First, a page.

Internal and Emergency Medicine

, Volume 9, Issue 2, pp 121–122

Trusting internal medicine in hard times

  • Gino Roberto Corazza
  • Marco Vincenzo Lenti
  • Antonio Di Sabatino

DOI: 10.1007/s11739-014-1046-y

Cite this article as:
Corazza, G.R., Lenti, M.V. & Di Sabatino, A. Intern Emerg Med (2014) 9: 121. doi:10.1007/s11739-014-1046-y

The health system must adapt to the changing burden of disease. Changes in environmental and social conditions, new individual behaviors, emerging causative factors, and even innovative diagnostic technologies and therapeutic capacity contribute to determining these continuous transformations [1].

Internal medicine has been traditionally considered as the epitome of medical education, and whether it is still able to deal with the changing task of medicine is under debate. Actually, its true meaning is not always understood, even among medical educators, students, health-care practitioners, and policy makers. Its original definition pointed to diseases of the internal organs, but after William Osler, internal was no longer considered to refer to the body, but to the ‘inside’ of the clinical problem [2, 3]. Thus, the definitive connotations of this specialty were clarified: generally oriented, covering a wider field than other specialties characterized by narrow-minded routine or devotion to a particular technique; scientifically driven, applying laboratory sciences to clinical work; hospital based, applying to a clinical domain different from family practice, and humanistically focused, stressing the importance of the doctor–patient relationship [3].

This model of consultant physician, albeit affected by recurrent crises, lasted right through the twentieth century, and has been handed down to our generation of physicians. The most important and longest of these crises, which challenged the existence of internal medicine as a specialty, began around the 1950s, and reached a peak in the early 1990s [4]. The huge progress made by biomedical science meant, on the one hand, that it became impossible for anyone to master internal medicine in its entirety, and, on the other, the need to translate this progress into advanced clinical services provided by highly specialized physicians. This growing fragmentation of medical knowledge and practice led to the fact that the optimal use of economic and technological resources does not correspond to the maximal use of them being overlooked.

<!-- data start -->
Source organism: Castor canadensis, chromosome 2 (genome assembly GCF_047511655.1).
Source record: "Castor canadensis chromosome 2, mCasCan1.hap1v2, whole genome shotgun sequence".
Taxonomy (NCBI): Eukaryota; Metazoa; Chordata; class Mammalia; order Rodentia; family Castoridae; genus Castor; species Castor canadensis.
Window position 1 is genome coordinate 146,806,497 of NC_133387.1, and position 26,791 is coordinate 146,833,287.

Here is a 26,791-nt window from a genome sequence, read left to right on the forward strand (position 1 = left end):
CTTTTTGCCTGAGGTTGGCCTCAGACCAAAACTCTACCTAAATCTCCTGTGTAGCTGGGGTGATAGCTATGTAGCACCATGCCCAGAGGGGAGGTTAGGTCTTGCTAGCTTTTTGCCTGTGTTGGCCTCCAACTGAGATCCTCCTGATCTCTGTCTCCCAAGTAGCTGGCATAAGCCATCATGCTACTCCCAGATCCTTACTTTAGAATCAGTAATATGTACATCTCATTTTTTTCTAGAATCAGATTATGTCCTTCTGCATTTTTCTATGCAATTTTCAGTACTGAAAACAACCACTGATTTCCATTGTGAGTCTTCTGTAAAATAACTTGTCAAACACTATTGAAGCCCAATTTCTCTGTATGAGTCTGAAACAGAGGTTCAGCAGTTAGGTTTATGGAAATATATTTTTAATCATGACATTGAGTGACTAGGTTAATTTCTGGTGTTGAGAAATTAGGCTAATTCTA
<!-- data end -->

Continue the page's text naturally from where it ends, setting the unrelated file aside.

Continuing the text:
How did internal medicine react to this widespread and costly reductionism in clinical reasoning? It apparently did not react, but a number of trends became selected and accentuated almost automatically: the holistic approach, which focuses on the patient as an individual rather than on organs or diseases, and the methodological approach, which consists in rearranging the clinical picture in a more easily and interpretable way. In internal medicine, the very extent of the doctrine made it necessary to develop strategies aimed at improving clinical reasoning [5].

The question arises as to whether internal medicine, with these characteristics that at a first glance are not so innovative, can in fact adapt to the challenge of these changes. In the past few years, this difficult task has been further complicated by a global financial crisis whose duration and consequences are difficult to foresee [6]. This crisis is the most serious economic downturn witnessed since the 1930s, which unlike previous ones, started in the most developed countries, severely affecting health spending, health services, health-seeking behavior and health outcomes [7]. Nevertheless, while it is true that the global recession is likely to damage our wealth as well as our health, it may represent an opportunity to build a new health-care system that is less duplicative and glamorous, but more equitable and efficient.

In view of the unavoidable recourse to cost-effective strategies, internal medicine represents an appropriate model for intervention because of the priority attributed to clinical reasoning over technical ability and technological instruments, and of its proved flexibility both in the various health-care settings (outpatient clinics, hospital wards, intensive care units) as well as in relation to the transformations in clinical medicine, e.g., the shift from infectious diseases to chronic degenerative diseases as the main cause of morbidity and mortality, and the consequent increase in multimorbidity and polytherapy in geriatric [8] and pre-geriatric age [9]. Noteworthy, the Royal College of Physicians has recently produced a document dedicated to the Future Hospital, based on a more general vision of care and, therefore, more suitable for patients with multimorbidity, where internal medicine is responsible for all medical services within the hospital [10].

Conflict of interest


Copyright information

© SIMI 2014

Authors and Affiliations

  • Gino Roberto Corazza
    • 1
    • 2
  • Marco Vincenzo Lenti
    • 1
  • Antonio Di Sabatino
    • 1
  1. 1.First Department of Internal Medicine, St. Matteo HospitalUniversity of PaviaPaviaItaly
  2. 2.Clinica Medica I, Fondazione IRCCS Policlinico San MatteoUniversità di PaviaPaviaItaly

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